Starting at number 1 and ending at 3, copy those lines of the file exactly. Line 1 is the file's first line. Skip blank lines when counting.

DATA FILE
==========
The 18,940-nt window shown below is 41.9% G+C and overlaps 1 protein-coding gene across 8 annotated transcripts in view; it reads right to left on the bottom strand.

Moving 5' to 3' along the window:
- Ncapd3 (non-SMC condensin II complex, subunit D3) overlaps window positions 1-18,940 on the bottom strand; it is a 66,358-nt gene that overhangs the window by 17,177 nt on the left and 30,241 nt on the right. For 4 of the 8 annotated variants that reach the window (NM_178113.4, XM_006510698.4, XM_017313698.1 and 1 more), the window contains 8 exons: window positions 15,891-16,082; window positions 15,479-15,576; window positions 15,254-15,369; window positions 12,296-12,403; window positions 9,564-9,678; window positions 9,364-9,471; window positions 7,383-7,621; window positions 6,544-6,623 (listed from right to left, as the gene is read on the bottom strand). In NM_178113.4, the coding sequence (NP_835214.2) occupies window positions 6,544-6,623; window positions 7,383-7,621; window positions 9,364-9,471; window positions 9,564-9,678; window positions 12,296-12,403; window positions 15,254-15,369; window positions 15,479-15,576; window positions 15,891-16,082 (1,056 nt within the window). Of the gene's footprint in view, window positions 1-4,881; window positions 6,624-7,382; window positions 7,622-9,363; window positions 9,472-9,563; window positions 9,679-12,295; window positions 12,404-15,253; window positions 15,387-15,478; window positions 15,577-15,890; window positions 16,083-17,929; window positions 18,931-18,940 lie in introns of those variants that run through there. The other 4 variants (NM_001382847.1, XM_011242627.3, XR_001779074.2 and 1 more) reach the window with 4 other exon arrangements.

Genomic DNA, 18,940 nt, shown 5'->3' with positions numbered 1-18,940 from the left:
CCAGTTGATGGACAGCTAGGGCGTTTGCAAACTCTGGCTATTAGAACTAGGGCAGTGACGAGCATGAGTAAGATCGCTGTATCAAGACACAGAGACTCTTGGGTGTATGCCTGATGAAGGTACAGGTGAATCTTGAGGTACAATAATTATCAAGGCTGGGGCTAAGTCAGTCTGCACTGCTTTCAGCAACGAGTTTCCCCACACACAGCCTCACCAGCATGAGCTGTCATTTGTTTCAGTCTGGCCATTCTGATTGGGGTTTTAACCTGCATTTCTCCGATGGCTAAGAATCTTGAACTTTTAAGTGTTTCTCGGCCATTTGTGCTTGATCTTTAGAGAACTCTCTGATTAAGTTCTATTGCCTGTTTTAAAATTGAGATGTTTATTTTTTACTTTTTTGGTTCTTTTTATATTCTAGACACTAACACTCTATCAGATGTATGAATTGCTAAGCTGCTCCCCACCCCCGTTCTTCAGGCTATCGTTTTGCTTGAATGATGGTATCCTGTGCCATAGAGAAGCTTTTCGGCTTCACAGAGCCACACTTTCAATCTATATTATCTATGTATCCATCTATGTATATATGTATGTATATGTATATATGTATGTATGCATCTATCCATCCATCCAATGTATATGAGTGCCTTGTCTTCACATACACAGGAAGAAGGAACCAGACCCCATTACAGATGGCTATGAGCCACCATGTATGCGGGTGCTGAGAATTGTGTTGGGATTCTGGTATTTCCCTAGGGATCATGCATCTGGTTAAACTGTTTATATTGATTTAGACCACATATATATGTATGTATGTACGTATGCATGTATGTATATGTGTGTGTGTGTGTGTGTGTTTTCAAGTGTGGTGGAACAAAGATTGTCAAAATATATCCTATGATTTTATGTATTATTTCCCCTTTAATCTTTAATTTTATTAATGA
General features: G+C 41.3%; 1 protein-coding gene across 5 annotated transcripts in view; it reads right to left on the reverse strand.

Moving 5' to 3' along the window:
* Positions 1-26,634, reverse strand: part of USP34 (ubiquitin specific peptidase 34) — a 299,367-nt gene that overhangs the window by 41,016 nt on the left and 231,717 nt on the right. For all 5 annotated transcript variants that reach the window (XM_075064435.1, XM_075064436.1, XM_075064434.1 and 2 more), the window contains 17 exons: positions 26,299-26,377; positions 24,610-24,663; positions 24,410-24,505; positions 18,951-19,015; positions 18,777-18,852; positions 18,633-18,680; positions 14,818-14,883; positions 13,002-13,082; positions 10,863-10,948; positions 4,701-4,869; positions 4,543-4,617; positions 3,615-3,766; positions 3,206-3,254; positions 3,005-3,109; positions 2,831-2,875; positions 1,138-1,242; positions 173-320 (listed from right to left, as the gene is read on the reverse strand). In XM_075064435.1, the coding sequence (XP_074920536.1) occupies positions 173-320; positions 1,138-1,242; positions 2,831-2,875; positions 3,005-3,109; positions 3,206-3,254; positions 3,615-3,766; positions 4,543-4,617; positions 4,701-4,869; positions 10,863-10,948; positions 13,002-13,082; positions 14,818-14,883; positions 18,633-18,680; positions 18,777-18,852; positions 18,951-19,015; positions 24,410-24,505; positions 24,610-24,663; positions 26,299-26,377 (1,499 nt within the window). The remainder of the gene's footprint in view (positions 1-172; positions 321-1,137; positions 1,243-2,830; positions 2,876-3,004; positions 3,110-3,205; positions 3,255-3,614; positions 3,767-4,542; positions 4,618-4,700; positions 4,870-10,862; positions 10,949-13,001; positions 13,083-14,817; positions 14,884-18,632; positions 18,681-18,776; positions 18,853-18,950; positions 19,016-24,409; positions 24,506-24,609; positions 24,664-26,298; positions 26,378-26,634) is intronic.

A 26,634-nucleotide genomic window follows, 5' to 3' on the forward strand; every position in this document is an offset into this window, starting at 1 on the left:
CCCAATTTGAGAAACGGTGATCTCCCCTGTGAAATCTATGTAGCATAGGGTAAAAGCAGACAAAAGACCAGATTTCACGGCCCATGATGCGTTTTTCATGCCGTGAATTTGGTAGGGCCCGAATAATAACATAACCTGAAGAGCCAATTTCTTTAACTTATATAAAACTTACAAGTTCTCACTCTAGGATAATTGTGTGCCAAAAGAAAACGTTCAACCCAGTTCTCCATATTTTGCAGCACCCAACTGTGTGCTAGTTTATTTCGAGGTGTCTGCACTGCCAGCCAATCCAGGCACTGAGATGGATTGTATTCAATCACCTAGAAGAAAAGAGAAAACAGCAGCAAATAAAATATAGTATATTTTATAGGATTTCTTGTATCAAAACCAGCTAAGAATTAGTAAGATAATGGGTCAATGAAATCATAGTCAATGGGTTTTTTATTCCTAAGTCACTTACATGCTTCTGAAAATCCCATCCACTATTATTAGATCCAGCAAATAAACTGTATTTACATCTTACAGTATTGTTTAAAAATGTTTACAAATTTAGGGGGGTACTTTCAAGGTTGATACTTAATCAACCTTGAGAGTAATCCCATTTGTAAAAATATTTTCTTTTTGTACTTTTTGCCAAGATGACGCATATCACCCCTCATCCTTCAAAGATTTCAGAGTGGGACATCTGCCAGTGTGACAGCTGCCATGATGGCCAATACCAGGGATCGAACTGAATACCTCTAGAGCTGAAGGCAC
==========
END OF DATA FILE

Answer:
The 18,940-nt window shown below is 41.9% G+C and overlaps 1 protein-coding gene across 8 annotated transcripts in view; it reads right to left on the bottom strand.

Moving 5' to 3' along the window:
- Ncapd3 (non-SMC condensin II complex, subunit D3) overlaps window positions 1-18,940 on the bottom strand; it is a 66,358-nt gene that overhangs the window by 17,177 nt on the left and 30,241 nt on the right. For 4 of the 8 annotated variants that reach the window (NM_178113.4, XM_006510698.4, XM_017313698.1 and 1 more), the window contains 8 exons: window positions 15,891-16,082; window positions 15,479-15,576; window positions 15,254-15,369; window positions 12,296-12,403; window positions 9,564-9,678; window positions 9,364-9,471; window positions 7,383-7,621; window positions 6,544-6,623 (listed from right to left, as the gene is read on the bottom strand). In NM_178113.4, the coding sequence (NP_835214.2) occupies window positions 6,544-6,623; window positions 7,383-7,621; window positions 9,364-9,471; window positions 9,564-9,678; window positions 12,296-12,403; window positions 15,254-15,369; window positions 15,479-15,576; window positions 15,891-16,082 (1,056 nt within the window). Of the gene's footprint in view, window positions 1-4,881; window positions 6,624-7,382; window positions 7,622-9,363; window positions 9,472-9,563; window positions 9,679-12,295; window positions 12,404-15,253; window positions 15,387-15,478; window positions 15,577-15,890; window positions 16,083-17,929; window positions 18,931-18,940 lie in introns of those variants that run through there. The other 4 variants (NM_001382847.1, XM_011242627.3, XR_001779074.2 and 1 more) reach the window with 4 other exon arrangements.